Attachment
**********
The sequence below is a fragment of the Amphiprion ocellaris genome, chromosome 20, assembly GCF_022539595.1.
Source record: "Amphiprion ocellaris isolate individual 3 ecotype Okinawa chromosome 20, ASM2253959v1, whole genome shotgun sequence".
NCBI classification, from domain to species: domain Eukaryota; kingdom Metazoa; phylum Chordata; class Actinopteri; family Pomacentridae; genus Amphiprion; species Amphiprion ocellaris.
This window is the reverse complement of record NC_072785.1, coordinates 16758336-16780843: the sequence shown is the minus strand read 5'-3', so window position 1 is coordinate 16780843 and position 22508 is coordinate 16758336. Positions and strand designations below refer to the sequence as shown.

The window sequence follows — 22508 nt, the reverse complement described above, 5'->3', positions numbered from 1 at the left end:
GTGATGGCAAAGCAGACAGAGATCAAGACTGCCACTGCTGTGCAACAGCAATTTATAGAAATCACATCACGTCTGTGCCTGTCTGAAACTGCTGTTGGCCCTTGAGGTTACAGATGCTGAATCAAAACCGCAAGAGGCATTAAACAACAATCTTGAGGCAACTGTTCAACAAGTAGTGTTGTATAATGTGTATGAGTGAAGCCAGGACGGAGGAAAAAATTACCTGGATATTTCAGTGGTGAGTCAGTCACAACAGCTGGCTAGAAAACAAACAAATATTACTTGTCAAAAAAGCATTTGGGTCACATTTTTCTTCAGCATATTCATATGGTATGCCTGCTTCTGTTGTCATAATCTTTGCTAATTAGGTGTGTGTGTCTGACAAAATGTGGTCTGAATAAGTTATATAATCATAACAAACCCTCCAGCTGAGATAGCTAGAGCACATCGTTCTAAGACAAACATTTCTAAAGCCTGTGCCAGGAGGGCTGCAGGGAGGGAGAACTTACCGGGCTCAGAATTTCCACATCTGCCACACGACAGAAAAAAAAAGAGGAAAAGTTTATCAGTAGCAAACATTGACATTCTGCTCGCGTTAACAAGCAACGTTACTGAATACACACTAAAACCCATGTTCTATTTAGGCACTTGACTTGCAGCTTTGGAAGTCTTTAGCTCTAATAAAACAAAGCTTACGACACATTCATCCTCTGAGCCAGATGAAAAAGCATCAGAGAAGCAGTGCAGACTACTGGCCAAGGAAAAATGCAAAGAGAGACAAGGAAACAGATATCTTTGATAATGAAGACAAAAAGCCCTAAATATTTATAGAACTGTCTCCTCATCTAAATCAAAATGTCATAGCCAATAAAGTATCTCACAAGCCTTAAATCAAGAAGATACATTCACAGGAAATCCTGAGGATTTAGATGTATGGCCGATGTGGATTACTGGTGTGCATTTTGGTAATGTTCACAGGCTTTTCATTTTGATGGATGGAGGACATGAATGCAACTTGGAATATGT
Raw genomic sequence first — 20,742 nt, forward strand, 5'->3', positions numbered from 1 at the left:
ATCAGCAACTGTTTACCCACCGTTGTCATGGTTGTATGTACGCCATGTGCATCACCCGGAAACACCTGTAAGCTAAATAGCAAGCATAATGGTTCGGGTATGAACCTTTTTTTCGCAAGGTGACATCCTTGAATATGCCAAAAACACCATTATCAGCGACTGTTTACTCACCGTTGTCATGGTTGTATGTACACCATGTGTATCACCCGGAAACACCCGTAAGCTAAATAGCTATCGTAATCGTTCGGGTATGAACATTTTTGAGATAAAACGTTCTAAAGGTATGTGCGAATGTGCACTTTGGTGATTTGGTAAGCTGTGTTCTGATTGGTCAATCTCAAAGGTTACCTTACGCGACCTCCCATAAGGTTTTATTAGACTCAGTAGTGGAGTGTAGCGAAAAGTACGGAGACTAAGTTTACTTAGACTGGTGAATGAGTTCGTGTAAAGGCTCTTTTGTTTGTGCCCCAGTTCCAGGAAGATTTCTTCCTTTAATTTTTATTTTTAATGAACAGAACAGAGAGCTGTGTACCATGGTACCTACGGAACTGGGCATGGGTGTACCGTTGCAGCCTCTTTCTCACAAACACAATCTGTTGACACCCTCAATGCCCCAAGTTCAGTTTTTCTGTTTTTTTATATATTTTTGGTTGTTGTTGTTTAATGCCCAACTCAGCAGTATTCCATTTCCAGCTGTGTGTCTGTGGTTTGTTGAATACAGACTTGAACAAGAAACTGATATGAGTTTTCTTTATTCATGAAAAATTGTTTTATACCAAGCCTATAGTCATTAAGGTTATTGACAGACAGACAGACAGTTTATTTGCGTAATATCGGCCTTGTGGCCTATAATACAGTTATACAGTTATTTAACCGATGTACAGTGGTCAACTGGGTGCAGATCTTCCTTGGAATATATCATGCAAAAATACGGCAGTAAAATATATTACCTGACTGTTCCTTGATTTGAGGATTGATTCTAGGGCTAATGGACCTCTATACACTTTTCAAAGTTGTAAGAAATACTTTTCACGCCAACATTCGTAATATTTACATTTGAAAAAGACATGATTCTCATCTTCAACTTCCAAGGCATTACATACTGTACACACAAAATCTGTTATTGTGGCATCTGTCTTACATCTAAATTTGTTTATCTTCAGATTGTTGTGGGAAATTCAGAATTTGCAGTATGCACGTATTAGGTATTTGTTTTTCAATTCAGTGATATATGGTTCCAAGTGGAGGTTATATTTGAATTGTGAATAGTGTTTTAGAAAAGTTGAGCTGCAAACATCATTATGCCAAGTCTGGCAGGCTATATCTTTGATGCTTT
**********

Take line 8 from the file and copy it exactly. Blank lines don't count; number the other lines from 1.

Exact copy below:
ATCAGCAACTGTTTACCCACCGTTGTCATGGTTGTATGTACGCCATGTGCATCACCCGGAAACACCTGTAAGCTAAATAGCAAGCATAATGGTTCGGGTATGAACCTTTTTTTCGCAAGGTGACATCCTTGAATATGCCAAAAACACCATTATCAGCGACTGTTTACTCACCGTTGTCATGGTTGTATGTACACCATGTGTATCACCCGGAAACACCCGTAAGCTAAATAGCTATCGTAATCGTTCGGGTATGAACATTTTTGAGATAAAACGTTCTAAAGGTATGTGCGAATGTGCACTTTGGTGATTTGGTAAGCTGTGTTCTGATTGGTCAATCTCAAAGGTTACCTTACGCGACCTCCCATAAGGTTTTATTAGACTCAGTAGTGGAGTGTAGCGAAAAGTACGGAGACTAAGTTTACTTAGACTGGTGAATGAGTTCGTGTAAAGGCTCTTTTGTTTGTGCCCCAGTTCCAGGAAGATTTCTTCCTTTAATTTTTATTTTTAATGAACAGAACAGAGAGCTGTGTACCATGGTACCTACGGAACTGGGCATGGGTGTACCGTTGCAGCCTCTTTCTCACAAACACAATCTGTTGACACCCTCAATGCCCCAAGTTCAGTTTTTCTGTTTTTTTATATATTTTTGGTTGTTGTTGTTTAATGCCCAACTCAGCAGTATTCCATTTCCAGCTGTGTGTCTGTGGTTTGTTGAATACAGACTTGAACAAGAAACTGATATGAGTTTTCTTTATTCATGAAAAATTGTTTTATACCAAGCCTATAGTCATTAAGGTTATTGACAGACAGACAGACAGTTTATTTGCGTAATATCGGCCTTGTGGCCTATAATACAGTTATACAGTTATTTAACCGATGTACAGTGGTCAACTGGGTGCAGATCTTCCTTGGAATATATCATGCAAAAATACGGCAGTAAAATATATTACCTGACTGTTCCTTGATTTGAGGATTGATTCTAGGGCTAATGGACCTCTATACACTTTTCAAAGTTGTAAGAAATACTTTTCACGCCAACATTCGTAATATTTACATTTGAAAAAGACATGATTCTCATCTTCAACTTCCAAGGCATTACATACTGTACACACAAAATCTGTTATTGTGGCATCTGTCTTACATCTAAATTTGTTTATCTTCAGATTGTTGTGGGAAATTCAGAATTTGCAGTATGCACGTATTAGGTATTTGTTTTTCAATTCAGTGATATATGGTTCCAAGTGGAGGTTATATTTGAATTGTGAATAGTGTTTTAGAAAAGTTGAGCTGCAAACATCATTATGCCAAGTCTGGCAGGCTATATCTTTGATGCTTT